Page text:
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Lebanese jeweller pays security deposit for trial against Rosmah to proceed

KUALA LUMPUR (Oct 11): Lebanese jeweller Global Royalty SAL has paid a RM75,000 security deposit in order to have its US$14.79 million (RM60 million) suit against former first lady Datin Seri Rosmah Mansor, involving 44 pieces of jewellery sent to her in February last year which are said to be missing, proceed.

Global Royalty's lawyer Datuk David Gurupatham told reporters the sum was paid on Wednesday, and as far as their client is concerned, it wants the hearing of the suit to proceed as scheduled from Oct 21 to 24.

"We have three witnesses, namely the jeweller Samer Halimeh, the investigating officer and another witness whom I cannot reveal," he told reporters after the case management of the matter before Justice Wong Chee Lin today.

Rosmah's lawyers Datuk K Kumaraendran, Rajivan Nambiar and Mohd Reza Rahim said she will also testify in the trial.

It was previously reported that Rosmah wanted the jeweller to pay RM500,000 in security costs, as the firm is a foreign company. She wants to ensure that should the company loses, it is able to pay legal costs to her.

However, Justice Wong had on Sept 17 directed Global Royalty to pay RM75,000 as security costs, and that it should be paid by today or risk the suit being struck out. Hence the payment was made on Wednesday.

Global Royalty filed the suit on June 26 last year, demanding Rosmah return the 44 pieces of jewellery sent to her for her viewing or pay the total costs of it.

In its statement of claim, Global Royalty, which is an international wholesale jewellery firm, alleged Rosmah had been its long-standing customer and that the firm would send consignments of jewellery to her on her request.

She would then evaluate or purchase the items, which she would pay for on her own or through a third party.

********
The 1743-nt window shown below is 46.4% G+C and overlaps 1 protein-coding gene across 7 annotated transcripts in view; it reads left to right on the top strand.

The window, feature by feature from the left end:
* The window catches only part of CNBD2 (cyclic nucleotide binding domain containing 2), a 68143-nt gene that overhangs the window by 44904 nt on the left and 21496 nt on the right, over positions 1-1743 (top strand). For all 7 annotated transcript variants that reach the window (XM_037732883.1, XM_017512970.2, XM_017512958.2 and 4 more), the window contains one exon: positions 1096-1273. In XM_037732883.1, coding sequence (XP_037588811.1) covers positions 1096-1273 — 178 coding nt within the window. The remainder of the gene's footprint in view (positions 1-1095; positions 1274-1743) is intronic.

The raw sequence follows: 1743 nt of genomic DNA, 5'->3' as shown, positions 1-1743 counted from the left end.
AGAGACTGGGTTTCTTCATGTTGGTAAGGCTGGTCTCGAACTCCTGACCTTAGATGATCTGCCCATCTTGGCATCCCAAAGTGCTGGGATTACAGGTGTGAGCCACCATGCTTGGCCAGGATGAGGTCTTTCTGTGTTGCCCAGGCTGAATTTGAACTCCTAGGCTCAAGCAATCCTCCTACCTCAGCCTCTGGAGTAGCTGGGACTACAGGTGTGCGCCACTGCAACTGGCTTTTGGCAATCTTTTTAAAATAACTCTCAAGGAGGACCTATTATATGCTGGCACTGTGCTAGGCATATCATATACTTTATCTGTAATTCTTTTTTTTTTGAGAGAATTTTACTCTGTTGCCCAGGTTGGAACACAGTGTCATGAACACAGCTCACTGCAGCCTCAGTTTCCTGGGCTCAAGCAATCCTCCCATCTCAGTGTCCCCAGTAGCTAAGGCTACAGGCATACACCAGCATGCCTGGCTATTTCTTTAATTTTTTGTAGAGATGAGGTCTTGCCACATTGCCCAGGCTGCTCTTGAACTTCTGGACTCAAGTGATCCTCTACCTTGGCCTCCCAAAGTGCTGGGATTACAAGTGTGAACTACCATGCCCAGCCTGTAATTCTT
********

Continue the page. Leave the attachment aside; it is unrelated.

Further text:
Global Royalty, which has been supplying jewellery for royalty and the rich and famous from all over the world, claimed the items not chosen would normally be returned and, in certain situations, Rosmah would borrow the jewellery and return it later to the firm.

The firm also claimed that Rosmah would receive the jewellery personally or through its personnel/agent in Kuala Lumpur, Singapore or Dubai.

Global Royalty claimed that on Feb 10 last year, it sent 44 pieces of jewellery, including a diamond necklace, earrings, rings, bracelets and a tiara, each worth between US$124,000 and US$925,000, to Rosmah by hand, through two of its agents.

During the handover, Rosmah also acknowledged and accepted the terms and conditions stated in Memorandum No. 926 relating to the items, the firm claimed.

Global Royalty alleged that Rosmah, in a letter dated May 22 last year, also confirmed and acknowledged receiving the items, but said the items were no longer in her custody, as they had been seized and were with the Malaysian authorities.

The firm claimed that it was the owner of the jewellery at all material times, and that the ownership had never been transferred to Rosmah.

Gurupatham had previously indicated they managed to identify four out of the 44 jewellery which had been kept by the police in Bank Negara for safekeeping, but the government is claiming there is only one.

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